Unemployment in Oklahoma
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How to Cite
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Oklahoma Policy Institute
KIDS COUNT Data Center, datacenter.kidscount.org
A project of the Annie E. Casey Foundation
because one or more years have been deselected.
The Unemployment Rate estimates the percent of an area's civilian work force (age 16 and over) that is unemployed. To be counted as unemployed an individual must be out of work, currently available for work and actively looking for work. The annual unemployment rate is an average of an area's monthly rates. Rates reported here are three-year annual averages for each area.
Data Source: Unemployment Rate data uses U.S. Bureau of Labor Statistics for the referenced years.
Unemployment Rates are frequently criticized as being too low as a result of not counting unemployed workers who have abandoned their efforts to find employment (discouraged workers). Unemployment rates are also very volatile during any economic downturn. For example, Oklahoma's unemployment rate for most of 2010 was higher than the latest three-year period (2007-2009) reported. Regardless, the three-year average unemployment rates used in KIDS COUNT Fact books provide a reliable and valid basis of comparison of unemployment among Oklahoma counties and the state. The unemployment rate is typically the best measure of people's ability to improve economic conditions through work. When subsequent government reports adjust and update unemployment rates which had been reported earlier, the revised figures are used to calculate subsequent annual averages in KIDS COUNT Factbooks.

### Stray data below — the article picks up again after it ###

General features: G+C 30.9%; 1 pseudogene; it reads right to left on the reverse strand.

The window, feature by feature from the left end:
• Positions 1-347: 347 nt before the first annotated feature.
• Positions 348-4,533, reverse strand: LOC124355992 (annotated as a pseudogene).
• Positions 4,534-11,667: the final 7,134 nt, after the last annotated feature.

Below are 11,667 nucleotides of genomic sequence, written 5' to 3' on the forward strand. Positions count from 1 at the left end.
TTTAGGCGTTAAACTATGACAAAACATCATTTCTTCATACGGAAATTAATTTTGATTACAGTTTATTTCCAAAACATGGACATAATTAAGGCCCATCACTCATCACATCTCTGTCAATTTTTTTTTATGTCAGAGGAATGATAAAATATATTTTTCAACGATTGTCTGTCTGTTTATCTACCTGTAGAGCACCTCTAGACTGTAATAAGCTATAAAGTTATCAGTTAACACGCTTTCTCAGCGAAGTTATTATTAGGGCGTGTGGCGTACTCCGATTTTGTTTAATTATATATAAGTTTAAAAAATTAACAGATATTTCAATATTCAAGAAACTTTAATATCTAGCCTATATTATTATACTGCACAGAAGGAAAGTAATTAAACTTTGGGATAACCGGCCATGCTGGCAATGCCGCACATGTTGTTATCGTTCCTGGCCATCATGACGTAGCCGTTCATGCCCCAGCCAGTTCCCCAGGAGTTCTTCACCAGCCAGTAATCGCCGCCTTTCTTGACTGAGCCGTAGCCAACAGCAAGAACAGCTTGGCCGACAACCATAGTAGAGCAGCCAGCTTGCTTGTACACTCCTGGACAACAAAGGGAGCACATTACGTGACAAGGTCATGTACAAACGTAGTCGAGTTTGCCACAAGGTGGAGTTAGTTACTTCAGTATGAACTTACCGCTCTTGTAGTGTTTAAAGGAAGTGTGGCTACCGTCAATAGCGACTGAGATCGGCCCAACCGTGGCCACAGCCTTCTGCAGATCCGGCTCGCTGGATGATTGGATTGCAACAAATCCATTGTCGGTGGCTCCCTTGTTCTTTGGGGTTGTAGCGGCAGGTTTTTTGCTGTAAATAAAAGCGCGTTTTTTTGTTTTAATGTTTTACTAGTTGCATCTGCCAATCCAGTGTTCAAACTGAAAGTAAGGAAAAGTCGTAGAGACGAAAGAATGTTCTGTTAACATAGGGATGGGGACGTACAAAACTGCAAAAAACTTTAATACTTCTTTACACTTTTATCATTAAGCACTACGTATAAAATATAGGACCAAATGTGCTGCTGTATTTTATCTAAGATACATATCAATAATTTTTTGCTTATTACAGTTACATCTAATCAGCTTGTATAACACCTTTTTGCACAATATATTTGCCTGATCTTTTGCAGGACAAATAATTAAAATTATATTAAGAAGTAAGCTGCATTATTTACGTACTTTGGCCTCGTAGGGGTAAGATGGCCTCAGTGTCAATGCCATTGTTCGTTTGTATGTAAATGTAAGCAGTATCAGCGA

LAST UPDATED OR EDITED: May 13, 2018.
Oklahoma Policy Institute
- Oklahoma Policy Institute
- 907 S Detroit Ave
- Suite 1005
- Tulsa, OK 74120
Gene Perry, Director of Strategy and Communication
Oklahoma Policy Institute is an independent, nonpartisan non-profit that provides factual information and advocates for fair and responsible public policies.